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Crimson Tears - Gothica

Crimson Tears -  CD Review

CD Info
Label: Independent
4 Tracks
Language: English

You always have to be careful when calling your band anything with the word ‘Crimson’ in it, it conjures up all kinds of nasty images. Remember Crimson Tide? It just sounds terribly unfortunate, like it’s something that your chemist wouldn’t even give you a remedy for on prescription. ‘Crimson Tears’ isn’t a whole lot better, but at least it sounds more wholesome. Call your band Crimson Tears and your first EP Gothica and it becomes clear about what direction you’re heading in musically. Whatever happened to letting the music guide you, to not letting the call of a sub-genre be your muse and to not pandering to commercialism, hmm? Well, obviously those are not huge concerns for everybody, in fact, I may as well go outside and shove a big bandwagon in the middle of Europe for everyone to go and jump on. No remedies needed there, prescription or otherwise. 

Nevertheless, in the UK we should be grateful for the fact that Crimson Tears exist at all because what we have here is actually rather a good EP, in fact, it’s the best Gothic Metal with female vocals to come out of this country possibly ever. I don’t know what it is about the UK, but we’re fabulous at losing at our own games – cricket, football, Gothic Metal, you know the drill. We started the damn thing and everyone else excels at it. Well, I don’t know whether we’re anywhere close to regaining the Gothic Ashes but at least we’re clawing our way in the right direction.
Crimson Tears comprises of five members, their ages ranging from late teens to mid 40s. This is, in an embarrassing way, the English version of Morning. Not since the days when I first fatefully spun Circle Of Power has a band been made of such a spaghetti’d hotchpotch of ages and experiences. Nevertheless, the difference between the two groups is stark from the first listen. The first thing that hits you about Gothica is the fact that the sound production on this album is solid. So often with these first EPs you get guitars that sound as if the strings are made of mushy peas while the snare drum sounds like the tin they came in. Not so here: everything is full, commanding and delightfully imposing and Gina Oldham‘s vocals are everything that they should be. There is the odd moment when they seem to lack a little feeling, but then, when singing lines like ‘take me to heaven and play me like your guitar’ it’s difficult not to laugh. Maybe they had to edit that out.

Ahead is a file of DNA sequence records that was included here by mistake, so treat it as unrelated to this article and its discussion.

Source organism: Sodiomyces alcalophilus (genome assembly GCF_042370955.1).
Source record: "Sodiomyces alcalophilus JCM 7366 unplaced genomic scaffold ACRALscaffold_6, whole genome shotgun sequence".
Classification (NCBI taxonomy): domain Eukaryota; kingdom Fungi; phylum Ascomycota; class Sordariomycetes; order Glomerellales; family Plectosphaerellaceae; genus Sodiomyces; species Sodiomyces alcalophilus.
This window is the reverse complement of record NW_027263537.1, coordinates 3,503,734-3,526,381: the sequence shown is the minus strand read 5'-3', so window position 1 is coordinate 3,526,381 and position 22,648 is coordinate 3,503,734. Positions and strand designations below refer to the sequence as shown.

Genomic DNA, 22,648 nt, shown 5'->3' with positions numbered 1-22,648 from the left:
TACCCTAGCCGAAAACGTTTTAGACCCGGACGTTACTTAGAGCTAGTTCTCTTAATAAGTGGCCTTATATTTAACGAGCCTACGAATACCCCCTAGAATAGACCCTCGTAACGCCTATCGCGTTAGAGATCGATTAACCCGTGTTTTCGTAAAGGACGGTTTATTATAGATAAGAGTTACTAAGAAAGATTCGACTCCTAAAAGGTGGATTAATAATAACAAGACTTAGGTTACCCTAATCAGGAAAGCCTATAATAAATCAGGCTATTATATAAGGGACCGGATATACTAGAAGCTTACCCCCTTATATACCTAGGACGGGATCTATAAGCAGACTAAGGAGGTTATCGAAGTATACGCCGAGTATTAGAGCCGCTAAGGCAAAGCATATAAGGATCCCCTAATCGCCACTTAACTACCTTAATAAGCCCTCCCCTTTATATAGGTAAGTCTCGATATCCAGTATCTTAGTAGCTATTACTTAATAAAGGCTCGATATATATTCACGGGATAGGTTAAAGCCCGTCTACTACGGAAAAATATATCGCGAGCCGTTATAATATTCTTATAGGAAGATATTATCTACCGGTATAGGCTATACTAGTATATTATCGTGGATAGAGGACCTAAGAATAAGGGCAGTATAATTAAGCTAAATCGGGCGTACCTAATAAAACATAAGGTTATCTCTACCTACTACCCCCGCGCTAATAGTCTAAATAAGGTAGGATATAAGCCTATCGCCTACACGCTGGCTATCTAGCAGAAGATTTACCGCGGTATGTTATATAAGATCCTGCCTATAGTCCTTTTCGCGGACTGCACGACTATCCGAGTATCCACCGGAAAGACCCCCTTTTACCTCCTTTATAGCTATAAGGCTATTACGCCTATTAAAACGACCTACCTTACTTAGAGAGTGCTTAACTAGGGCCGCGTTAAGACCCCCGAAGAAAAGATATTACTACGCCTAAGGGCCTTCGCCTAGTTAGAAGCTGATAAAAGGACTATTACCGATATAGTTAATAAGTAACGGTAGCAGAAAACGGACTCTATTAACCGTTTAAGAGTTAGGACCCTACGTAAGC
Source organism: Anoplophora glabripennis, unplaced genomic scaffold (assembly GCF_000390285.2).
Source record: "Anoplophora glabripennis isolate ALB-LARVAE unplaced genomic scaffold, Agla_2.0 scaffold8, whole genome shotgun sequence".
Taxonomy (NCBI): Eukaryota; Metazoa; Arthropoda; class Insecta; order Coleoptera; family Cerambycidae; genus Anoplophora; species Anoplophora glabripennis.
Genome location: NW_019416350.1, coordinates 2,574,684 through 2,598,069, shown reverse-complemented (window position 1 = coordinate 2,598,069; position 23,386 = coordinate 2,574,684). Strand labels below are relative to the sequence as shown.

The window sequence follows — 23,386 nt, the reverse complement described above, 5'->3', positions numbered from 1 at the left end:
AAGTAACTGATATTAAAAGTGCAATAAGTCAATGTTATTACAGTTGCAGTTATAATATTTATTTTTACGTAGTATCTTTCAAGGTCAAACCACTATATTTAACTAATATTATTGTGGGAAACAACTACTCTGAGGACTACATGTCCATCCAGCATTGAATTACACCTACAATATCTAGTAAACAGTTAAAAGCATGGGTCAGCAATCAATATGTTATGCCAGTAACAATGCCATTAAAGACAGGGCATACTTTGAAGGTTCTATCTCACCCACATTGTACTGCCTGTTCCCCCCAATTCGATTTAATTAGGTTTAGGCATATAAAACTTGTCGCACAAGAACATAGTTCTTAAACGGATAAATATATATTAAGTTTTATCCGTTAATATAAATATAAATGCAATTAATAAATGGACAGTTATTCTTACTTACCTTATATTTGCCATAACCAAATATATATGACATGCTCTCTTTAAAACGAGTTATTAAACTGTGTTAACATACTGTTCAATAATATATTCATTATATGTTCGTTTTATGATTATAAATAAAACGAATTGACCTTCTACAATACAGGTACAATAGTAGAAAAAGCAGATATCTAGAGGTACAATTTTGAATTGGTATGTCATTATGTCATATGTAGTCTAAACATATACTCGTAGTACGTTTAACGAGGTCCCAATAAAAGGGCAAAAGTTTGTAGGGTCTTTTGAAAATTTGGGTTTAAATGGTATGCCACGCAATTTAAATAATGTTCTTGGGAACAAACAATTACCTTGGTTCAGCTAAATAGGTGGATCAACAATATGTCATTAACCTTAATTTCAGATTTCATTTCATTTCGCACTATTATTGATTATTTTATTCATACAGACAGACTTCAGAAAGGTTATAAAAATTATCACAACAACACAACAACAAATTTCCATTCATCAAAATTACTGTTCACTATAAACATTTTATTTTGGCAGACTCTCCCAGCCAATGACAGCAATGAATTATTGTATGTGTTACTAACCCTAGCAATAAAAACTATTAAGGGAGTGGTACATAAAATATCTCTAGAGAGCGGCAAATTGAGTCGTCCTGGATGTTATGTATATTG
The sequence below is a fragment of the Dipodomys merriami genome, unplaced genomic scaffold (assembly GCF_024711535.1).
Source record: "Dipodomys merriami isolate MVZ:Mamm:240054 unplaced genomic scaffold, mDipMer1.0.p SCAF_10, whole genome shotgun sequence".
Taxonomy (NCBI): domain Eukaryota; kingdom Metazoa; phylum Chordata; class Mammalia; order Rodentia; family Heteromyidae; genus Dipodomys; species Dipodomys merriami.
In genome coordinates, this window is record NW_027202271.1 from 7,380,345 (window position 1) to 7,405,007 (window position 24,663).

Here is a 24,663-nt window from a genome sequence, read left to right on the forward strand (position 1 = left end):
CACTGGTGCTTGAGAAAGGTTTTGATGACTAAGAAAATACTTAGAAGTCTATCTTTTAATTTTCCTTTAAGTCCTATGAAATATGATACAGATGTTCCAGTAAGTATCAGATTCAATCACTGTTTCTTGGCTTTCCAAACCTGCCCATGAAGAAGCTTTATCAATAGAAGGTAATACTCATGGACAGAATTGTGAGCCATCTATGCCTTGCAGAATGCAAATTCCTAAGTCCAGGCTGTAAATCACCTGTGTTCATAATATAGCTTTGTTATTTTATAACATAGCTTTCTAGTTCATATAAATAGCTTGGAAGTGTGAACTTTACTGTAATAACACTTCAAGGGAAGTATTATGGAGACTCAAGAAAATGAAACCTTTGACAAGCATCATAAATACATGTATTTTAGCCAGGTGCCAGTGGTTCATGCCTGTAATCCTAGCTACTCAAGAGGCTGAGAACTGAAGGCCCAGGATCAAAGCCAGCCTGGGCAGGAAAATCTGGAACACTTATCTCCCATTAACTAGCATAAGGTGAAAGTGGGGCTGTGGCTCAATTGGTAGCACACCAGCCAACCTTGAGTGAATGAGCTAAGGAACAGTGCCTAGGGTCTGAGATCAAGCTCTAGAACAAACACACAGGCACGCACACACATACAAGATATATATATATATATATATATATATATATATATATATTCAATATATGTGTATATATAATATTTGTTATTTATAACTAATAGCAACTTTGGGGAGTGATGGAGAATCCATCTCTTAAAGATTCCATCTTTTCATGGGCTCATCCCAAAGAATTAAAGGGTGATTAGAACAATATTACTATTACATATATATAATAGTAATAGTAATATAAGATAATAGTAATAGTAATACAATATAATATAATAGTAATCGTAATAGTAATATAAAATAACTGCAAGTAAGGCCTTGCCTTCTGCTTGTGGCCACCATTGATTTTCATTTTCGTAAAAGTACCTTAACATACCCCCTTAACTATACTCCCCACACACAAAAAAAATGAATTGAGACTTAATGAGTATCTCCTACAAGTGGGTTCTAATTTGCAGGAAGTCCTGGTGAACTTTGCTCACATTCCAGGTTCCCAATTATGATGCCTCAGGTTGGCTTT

The first song, Eternity, is probably the best on the EP, with Gina‘s vocals climbing steadily throughout and building to a climax that sounds like, well, the beginning of the song but in a higher register. It’s successor, My Plea, is very Nightwish-esque especially with the orchestral hits on the keyboard and the chain-gun riffing followed by twiddly guitar interludes. This isn’t actually bad stuff and there’s certainly a good amount of potential here. Crimson Tears have obviously created some sort of foundation for themselves and if the Nightwish-esque ditties weren’t intentional, then more songs like these might certainly snare other fans who like to spend their time skirting the top ridges of the genre. The title track, Gothica, is a slower and longer number which gets a little repetitive after a while, whereas Crimson Tears really put the boot in for their finale, Gardens of Sorrow, which could certainly qualify as an entrant in a Nightwish simulation contest.
Nevertheless, Gothica should not be sneered at, since in spite of its obvious intentions to be recognised and appreciated for what it is, a new mewling infant in the Gothic scene, the music it carries is brimming with promise. There might be a little too much of the recognisable form in songs like My Plea and Gardens Of Sorrow, but the overall result is a very positive one. I get the impression that this is Crimson Tears’ first toe in the water, first attempt at recognition, and it’s recognition that they deserve, since Gothica is very much a grab at the torch rather than a stab in the dark. These people know where they want to go and with a little drive, which judging by Gothica I’m sure they’ve got in them, they could definitely carry the banner for UK Gothic Metal. For a long time we’ve been waiting for someone to do just that, and maybe that time is not too far away.